Bed Bath & Beyond, Walgreens and PetSmart are among the retailers selling through Google’s voice-activated devices.
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Bastock says manufacturers get a similar benefit. Manco will be able to grow without adding staff, he says. “Under the old vendor-managed inventory system, we had one analyst full time dealing with each customer we were selling product to,” Bastock says. “Today, each analyst has two accounts. Soon it will be three and it still won’t be a full-time job.” And the same is true at Ace, where Smith expects each inventory analyst will be able to deal with more suppliers.
Another benefit to retailers is that with automated systems, invoices can be matched against purchase orders and all documents pertaining to a transaction, ensuring the retailer has received everything properly and was billed properly. “You can do literally 100% automated invoice matching in accounts payable and that relieves a lot of resolving of problems that you have to with manual invoicing,” Ehlers says.
Despite the benefits, not all retailer-manufacturer relationships are as friendly or as easy to implement as Ace and Manco experienced. Many manufacturers are small companies and don’t want to invest in making changes, especially if they sell to a lot of retailers. There is undeniable resistance by suppliers as the process starts, says Jim Frome, executive vice president of SPS Commerce. “Most suppliers see us as ‘You’re the thing Target made me do,’” Frome says.
To mitigate the costs to small companies, SPS Commerce offers an ASP model so small manufacturers don’t have to make changes to their systems at all. The retailer identifies which suppliers are the most technologically sophisticated, and SPS approaches them first. Then it works its way down the list until the final suppliers may simply be submitting paperwork via fax to SPS, which automates the information. “Eventually they get connected electronically,” Frome says.
Using the SPS Commerce system, a retailer will pay anywhere from $25,000 to $200,000 to web-enable the supply chain, although the average is $50,000, Frome says. That price covers integration of the system to an existing system and drawing up of a standard set of documents. Once SPS has finished the retailer portion of the work, SPS contacts the retailer’s suppliers. Suppliers who contract to use SPS’s ASP model typically pay $50 a month.
Retailers using the E3 system pay $10,000 to $100,000 for a license for the software then a monthly fee based on usage. Suleski says retailers will typically pay $50,000 for the technology for a CPFR system. That does not include costs of scrubbing the retailer’s data or consulting fees.
With simpler goals than a full CPFR system, retailers and suppliers can implement a web-based supply chain system quickly. Ehlers says Pacific Sunwear expected to bring up 100 vendors a week, with a goal of having all 400 vendors online by the end of August. Most retailers that SPS does business with are ready to roll the system out to suppliers within six months, Frome says. The full-blown CPFR systems, of course, take longer, as evidenced by Ace’s having brought in nine vendors in two years.
One issue that suppliers need to deal with is how they connect to other retailers, once they’ve made the investment to connect to one through a particular vendor’s system. They address that issue in a number of ways. For one thing, it’s relatively easy to connect to other retailers via the web, once a supplier has learned how to do it with one, Frome says. For another, SPS has found that once a retailer in a certain segment goes with the SPS system, others are eager to follow. Since manufacturers supply more than one retailer, the suppliers end up in a good position to link to other retailers. And finally, Frome says, suppliers suggest retailers that SPS might contact so the suppliers can leverage their new-found web expertise with retailers who are not SPS customers already.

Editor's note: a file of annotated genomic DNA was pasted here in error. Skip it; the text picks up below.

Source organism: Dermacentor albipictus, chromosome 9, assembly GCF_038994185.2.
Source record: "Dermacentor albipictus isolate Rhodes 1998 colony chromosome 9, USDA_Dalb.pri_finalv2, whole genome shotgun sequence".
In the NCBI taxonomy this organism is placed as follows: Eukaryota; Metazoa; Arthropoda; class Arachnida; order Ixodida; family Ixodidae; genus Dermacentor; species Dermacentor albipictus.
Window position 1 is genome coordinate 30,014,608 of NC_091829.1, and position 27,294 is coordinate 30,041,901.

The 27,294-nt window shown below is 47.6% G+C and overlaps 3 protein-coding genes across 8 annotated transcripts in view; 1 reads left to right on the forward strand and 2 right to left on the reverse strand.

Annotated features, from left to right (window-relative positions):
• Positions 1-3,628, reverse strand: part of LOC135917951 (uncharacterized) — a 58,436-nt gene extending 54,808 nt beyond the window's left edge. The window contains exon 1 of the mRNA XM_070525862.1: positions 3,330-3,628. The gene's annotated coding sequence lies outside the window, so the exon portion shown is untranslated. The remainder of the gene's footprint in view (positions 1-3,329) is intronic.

The downside to web-based supply systems is that many organizations don’t have data in good enough shape to make such systems work. And the cost of getting the data cleaned could be significant. Furthermore, organizations all handle data differently. “It’s a very complex process that requires extensive data integration,” says David Taylor, research fellow with New York-based Jupiter Media Metrix. “And data that comes in from other companies isn’t necessarily something you can do anything with.”
Such challenges notwithstanding, vendors of web-based supply chain systems are already looking down the road to the next big development. Many see wireless, envisioning warehouse workers armed with web-based wireless devices that will allow instant updating of inventory status as they pull items to ship to stores. “Visibility like that will continue to gain in this market,” says Heim of HighJump. “Amazon raised expectations of customers to know the status of their order-they get messages all the time about their order. That will extend from b2c to b2b. Many retailers will start wondering, If I can get that from Amazon, why can’t I get that from my suppliers?” l
The coming boom in CPFR systems
If retailers are starting toward the Emerald City that CPFR-Collaborative Planning, Forecasting and Replenishment-represents, they are only at the start of the yellow brick road. Spending on CPFR and other systems that permit supply chain collaboration between retailers and manufacturers this year will total only $63 million, says Janet Suleski, senior analyst, retail applications for Boston-based AMR Research Inc. But such spending will ramp up quickly: It will more than double to $152 million next year and will reach $540 million in 2004, she projects.